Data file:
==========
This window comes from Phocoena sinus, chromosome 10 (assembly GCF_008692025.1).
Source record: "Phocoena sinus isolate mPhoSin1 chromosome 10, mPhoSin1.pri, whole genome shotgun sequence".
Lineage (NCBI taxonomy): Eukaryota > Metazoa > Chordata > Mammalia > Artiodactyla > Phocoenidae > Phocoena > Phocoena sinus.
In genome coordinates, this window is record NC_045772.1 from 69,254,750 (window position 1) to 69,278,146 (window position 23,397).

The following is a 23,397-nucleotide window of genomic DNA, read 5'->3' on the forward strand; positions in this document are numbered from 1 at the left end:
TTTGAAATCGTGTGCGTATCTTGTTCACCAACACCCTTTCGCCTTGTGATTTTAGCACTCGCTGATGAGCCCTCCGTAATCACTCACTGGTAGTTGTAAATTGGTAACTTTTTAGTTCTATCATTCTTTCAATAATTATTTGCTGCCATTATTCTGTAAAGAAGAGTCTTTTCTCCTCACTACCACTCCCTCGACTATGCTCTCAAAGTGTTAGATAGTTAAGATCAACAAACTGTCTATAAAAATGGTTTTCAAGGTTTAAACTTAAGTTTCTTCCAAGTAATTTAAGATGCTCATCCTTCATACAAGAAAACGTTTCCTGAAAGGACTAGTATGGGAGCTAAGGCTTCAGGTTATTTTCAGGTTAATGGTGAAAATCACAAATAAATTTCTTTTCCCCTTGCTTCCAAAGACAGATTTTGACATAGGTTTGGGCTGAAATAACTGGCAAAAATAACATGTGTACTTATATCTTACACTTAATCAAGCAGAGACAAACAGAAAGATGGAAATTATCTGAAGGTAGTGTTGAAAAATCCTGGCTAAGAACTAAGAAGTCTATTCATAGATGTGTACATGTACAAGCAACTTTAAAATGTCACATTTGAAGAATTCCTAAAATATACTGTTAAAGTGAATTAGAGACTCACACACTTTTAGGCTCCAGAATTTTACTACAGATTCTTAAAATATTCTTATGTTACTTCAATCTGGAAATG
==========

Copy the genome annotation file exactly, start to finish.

This window comes from Phocoena sinus, chromosome 10 (assembly GCF_008692025.1).
Source record: "Phocoena sinus isolate mPhoSin1 chromosome 10, mPhoSin1.pri, whole genome shotgun sequence".
Lineage (NCBI taxonomy): Eukaryota > Metazoa > Chordata > Mammalia > Artiodactyla > Phocoenidae > Phocoena > Phocoena sinus.
In genome coordinates, this window is record NC_045772.1 from 69,254,750 (window position 1) to 69,278,146 (window position 23,397).

The following is a 23,397-nucleotide window of genomic DNA, read 5'->3' on the forward strand; positions in this document are numbered from 1 at the left end:
TTTGAAATCGTGTGCGTATCTTGTTCACCAACACCCTTTCGCCTTGTGATTTTAGCACTCGCTGATGAGCCCTCCGTAATCACTCACTGGTAGTTGTAAATTGGTAACTTTTTAGTTCTATCATTCTTTCAATAATTATTTGCTGCCATTATTCTGTAAAGAAGAGTCTTTTCTCCTCACTACCACTCCCTCGACTATGCTCTCAAAGTGTTAGATAGTTAAGATCAACAAACTGTCTATAAAAATGGTTTTCAAGGTTTAAACTTAAGTTTCTTCCAAGTAATTTAAGATGCTCATCCTTCATACAAGAAAACGTTTCCTGAAAGGACTAGTATGGGAGCTAAGGCTTCAGGTTATTTTCAGGTTAATGGTGAAAATCACAAATAAATTTCTTTTCCCCTTGCTTCCAAAGACAGATTTTGACATAGGTTTGGGCTGAAATAACTGGCAAAAATAACATGTGTACTTATATCTTACACTTAATCAAGCAGAGACAAACAGAAAGATGGAAATTATCTGAAGGTAGTGTTGAAAAATCCTGGCTAAGAACTAAGAAGTCTATTCATAGATGTGTACATGTACAAGCAACTTTAAAATGTCACATTTGAAGAATTCCTAAAATATACTGTTAAAGTGAATTAGAGACTCACACACTTTTAGGCTCCAGAATTTTACTACAGATTCTTAAAATATTCTTATGTTACTTCAATCTGGAAATG